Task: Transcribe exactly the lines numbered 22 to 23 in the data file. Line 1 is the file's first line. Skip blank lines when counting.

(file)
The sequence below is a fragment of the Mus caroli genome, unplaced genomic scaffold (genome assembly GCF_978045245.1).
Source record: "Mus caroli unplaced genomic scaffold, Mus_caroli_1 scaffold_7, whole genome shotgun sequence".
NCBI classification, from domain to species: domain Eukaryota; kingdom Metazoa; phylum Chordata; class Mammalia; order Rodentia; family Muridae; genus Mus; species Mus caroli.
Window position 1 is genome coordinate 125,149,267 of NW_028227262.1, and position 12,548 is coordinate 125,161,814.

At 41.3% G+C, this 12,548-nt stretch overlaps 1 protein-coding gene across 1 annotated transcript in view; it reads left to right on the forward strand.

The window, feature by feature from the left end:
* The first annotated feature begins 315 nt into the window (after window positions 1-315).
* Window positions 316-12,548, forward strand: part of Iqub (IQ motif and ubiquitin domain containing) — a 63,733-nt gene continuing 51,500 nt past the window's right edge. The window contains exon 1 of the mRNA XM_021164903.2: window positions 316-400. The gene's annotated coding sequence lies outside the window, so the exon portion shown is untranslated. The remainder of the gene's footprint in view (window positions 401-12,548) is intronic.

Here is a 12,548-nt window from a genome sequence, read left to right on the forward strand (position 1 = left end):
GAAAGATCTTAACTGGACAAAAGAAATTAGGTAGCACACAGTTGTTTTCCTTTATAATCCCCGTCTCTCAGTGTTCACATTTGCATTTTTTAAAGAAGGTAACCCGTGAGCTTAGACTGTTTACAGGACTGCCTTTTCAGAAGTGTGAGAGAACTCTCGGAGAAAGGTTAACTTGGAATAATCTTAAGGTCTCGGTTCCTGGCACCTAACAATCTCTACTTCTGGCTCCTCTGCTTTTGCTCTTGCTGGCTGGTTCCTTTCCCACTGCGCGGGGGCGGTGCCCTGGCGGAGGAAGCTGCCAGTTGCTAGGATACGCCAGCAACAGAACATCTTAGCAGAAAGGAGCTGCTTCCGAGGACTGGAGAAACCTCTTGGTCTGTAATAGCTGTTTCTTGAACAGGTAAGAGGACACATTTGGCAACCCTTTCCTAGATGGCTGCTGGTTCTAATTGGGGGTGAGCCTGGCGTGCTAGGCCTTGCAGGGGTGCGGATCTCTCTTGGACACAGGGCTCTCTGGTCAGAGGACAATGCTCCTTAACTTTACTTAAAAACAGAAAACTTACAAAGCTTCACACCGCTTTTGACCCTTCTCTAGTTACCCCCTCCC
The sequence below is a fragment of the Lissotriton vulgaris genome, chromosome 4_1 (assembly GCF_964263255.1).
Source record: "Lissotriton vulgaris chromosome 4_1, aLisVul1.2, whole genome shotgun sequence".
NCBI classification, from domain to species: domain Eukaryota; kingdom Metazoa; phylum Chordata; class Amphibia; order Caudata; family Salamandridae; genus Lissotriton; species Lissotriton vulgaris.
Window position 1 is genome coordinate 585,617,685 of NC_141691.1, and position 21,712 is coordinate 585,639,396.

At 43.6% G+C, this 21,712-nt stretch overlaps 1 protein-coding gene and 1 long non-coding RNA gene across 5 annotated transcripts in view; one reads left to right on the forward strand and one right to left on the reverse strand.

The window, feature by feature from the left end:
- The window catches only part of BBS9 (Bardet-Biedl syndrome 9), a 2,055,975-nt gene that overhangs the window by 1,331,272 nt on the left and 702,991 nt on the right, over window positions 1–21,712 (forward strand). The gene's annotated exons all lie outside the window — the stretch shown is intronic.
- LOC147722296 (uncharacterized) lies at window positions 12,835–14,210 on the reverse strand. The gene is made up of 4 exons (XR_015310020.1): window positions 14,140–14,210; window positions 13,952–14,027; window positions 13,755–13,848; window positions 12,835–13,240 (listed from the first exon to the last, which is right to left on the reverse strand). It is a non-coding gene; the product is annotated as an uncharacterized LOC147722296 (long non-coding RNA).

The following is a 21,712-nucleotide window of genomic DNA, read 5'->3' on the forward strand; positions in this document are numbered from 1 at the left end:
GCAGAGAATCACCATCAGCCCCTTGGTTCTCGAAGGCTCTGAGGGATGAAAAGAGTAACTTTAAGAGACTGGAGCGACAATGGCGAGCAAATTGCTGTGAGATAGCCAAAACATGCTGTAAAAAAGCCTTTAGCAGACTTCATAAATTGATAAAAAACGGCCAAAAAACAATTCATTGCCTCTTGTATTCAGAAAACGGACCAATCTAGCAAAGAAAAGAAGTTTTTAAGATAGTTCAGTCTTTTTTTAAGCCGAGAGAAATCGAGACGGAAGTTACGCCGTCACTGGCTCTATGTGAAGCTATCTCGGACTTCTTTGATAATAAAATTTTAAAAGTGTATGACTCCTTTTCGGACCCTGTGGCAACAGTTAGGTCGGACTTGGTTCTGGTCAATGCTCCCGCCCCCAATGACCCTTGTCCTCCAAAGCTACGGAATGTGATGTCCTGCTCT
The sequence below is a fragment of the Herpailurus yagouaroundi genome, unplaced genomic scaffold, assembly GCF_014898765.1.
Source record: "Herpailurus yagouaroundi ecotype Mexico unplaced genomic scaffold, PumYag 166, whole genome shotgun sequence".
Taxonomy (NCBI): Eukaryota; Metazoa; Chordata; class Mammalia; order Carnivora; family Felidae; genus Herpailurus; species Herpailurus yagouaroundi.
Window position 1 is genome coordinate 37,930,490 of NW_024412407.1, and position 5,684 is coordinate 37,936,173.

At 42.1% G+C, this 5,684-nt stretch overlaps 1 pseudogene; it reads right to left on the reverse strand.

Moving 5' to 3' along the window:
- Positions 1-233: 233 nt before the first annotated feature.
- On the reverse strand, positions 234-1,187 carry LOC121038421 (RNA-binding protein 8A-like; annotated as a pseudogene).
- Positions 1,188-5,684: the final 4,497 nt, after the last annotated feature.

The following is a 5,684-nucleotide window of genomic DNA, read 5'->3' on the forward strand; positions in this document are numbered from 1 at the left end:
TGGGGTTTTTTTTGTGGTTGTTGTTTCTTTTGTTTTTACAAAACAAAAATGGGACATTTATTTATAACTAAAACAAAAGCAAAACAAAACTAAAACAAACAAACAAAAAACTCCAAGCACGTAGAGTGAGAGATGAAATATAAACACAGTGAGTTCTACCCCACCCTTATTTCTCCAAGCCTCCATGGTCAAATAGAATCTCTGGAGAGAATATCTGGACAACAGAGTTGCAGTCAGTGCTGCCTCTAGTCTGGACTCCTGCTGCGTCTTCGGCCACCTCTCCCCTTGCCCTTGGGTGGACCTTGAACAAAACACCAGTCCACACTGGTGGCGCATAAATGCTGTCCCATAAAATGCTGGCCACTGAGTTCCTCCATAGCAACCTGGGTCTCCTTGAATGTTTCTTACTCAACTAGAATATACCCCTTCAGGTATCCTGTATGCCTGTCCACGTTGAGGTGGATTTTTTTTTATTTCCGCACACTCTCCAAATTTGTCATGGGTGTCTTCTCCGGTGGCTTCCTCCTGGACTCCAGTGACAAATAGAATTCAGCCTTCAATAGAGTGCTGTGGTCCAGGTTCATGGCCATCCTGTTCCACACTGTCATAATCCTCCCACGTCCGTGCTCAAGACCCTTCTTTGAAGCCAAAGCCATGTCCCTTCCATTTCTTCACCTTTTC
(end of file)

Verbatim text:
Source record: "Herpailurus yagouaroundi ecotype Mexico unplaced genomic scaffold, PumYag 166, whole genome shotgun sequence".
Taxonomy (NCBI): Eukaryota; Metazoa; Chordata; class Mammalia; order Carnivora; family Felidae; genus Herpailurus; species Herpailurus yagouaroundi.